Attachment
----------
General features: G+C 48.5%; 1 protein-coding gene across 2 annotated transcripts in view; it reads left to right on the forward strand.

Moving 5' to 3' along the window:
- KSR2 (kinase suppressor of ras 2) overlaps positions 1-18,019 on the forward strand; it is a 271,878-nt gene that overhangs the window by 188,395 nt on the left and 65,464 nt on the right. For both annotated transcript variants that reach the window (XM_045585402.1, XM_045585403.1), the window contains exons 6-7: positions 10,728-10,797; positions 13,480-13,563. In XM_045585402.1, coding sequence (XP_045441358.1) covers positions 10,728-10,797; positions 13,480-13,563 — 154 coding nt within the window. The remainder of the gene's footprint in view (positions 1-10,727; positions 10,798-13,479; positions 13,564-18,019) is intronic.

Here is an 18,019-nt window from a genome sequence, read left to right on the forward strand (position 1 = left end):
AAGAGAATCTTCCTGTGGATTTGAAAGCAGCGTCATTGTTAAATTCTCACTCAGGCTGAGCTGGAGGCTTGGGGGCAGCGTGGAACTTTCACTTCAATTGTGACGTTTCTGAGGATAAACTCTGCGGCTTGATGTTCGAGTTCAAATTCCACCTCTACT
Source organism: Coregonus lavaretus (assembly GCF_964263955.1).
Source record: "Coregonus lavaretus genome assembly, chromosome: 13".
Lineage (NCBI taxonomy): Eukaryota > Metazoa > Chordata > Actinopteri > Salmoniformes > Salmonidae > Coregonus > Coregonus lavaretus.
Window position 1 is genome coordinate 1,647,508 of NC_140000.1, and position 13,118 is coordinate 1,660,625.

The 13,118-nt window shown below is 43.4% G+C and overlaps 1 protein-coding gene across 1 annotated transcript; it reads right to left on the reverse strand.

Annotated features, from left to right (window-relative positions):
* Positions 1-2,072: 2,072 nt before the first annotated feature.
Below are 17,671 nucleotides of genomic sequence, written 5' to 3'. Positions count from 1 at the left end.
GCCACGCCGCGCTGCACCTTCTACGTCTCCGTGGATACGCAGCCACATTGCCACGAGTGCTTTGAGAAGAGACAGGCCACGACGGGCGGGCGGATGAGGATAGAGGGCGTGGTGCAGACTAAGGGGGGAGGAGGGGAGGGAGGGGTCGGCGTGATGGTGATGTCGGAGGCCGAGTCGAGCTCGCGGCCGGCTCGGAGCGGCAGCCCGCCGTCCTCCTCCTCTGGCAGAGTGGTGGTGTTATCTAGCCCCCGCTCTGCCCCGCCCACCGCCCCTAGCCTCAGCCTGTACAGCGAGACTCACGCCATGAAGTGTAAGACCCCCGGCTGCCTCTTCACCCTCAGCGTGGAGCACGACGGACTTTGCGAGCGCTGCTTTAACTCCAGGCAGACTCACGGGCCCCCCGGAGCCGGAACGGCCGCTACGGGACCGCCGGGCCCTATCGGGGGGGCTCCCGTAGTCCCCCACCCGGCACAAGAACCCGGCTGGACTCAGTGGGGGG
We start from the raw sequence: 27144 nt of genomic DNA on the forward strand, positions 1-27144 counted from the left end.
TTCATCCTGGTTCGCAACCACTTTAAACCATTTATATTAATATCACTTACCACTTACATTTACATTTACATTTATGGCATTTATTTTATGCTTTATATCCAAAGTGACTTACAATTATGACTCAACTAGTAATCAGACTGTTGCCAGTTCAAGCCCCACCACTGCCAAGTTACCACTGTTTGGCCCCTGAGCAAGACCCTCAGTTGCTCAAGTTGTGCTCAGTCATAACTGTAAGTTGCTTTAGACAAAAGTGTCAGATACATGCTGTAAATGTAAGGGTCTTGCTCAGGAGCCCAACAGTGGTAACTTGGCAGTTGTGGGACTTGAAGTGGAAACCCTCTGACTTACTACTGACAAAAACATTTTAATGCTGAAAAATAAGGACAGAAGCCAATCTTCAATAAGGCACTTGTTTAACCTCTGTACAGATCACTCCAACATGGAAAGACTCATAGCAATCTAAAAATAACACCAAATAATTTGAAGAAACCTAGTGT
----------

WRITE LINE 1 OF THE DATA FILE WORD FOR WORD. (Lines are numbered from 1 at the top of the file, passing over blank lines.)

General features: G+C 48.5%; 1 protein-coding gene across 2 annotated transcripts in view; it reads left to right on the forward strand.